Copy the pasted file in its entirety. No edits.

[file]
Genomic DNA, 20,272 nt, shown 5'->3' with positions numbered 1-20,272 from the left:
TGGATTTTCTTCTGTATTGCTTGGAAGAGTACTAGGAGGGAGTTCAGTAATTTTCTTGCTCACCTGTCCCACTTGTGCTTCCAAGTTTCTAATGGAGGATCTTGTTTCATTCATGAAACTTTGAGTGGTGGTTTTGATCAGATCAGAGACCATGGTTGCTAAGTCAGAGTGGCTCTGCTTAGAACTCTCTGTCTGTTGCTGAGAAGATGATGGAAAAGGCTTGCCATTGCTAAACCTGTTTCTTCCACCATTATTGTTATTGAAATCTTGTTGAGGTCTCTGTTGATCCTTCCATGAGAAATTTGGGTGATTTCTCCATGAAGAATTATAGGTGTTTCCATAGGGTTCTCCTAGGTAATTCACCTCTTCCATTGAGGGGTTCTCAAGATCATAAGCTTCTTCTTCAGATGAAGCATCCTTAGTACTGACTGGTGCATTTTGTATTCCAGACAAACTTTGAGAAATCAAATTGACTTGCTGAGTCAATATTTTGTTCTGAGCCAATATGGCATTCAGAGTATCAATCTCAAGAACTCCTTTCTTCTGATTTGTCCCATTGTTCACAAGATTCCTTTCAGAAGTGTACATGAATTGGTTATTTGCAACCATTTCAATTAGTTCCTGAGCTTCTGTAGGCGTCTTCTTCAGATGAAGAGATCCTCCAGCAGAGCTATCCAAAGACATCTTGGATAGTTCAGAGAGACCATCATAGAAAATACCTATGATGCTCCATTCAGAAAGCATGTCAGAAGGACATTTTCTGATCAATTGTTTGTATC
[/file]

Genomic DNA, 20,272 nt, shown 5'->3' with positions numbered 1-20,272 from the left:
TGGATTTTCTTCTGTATTGCTTGGAAGAGTACTAGGAGGGAGTTCAGTAATTTTCTTGCTCACCTGTCCCACTTGTGCTTCCAAGTTTCTAATGGAGGATCTTGTTTCATTCATGAAACTTTGAGTGGTGGTTTTGATCAGATCAGAGACCATGGTTGCTAAGTCAGAGTGGCTCTGCTTAGAACTCTCTGTCTGTTGCTGAGAAGATGATGGAAAAGGCTTGCCATTGCTAAACCTGTTTCTTCCACCATTATTGTTATTGAAATCTTGTTGAGGTCTCTGTTGATCCTTCCATGAGAAATTTGGGTGATTTCTCCATGAAGAATTATAGGTGTTTCCATAGGGTTCTCCTAGGTAATTCACCTCTTCCATTGAGGGGTTCTCAAGATCATAAGCTTCTTCTTCAGATGAAGCATCCTTAGTACTGACTGGTGCATTTTGTATTCCAGACAAACTTTGAGAAATCAAATTGACTTGCTGAGTCAATATTTTGTTCTGAGCCAATATGGCATTCAGAGTATCAATCTCAAGAACTCCTTTCTTCTGATTTGTCCCATTGTTCACAAGATTCCTTTCAGAAGTGTACATGAATTGGTTATTTGCAACCATTTCAATTAGTTCCTGAGCTTCTGTAGGCGTCTTCTTCAGATGAAGAGATCCTCCAGCAGAGCTATCCAAAGACATCTTGGATAGTTCAGAGAGACCATCATAGAAAATACCTATGATGCTCCATTCAGAAAGCATGTCAGAAGGACATTTTCTGATCAATTGTTTGTATC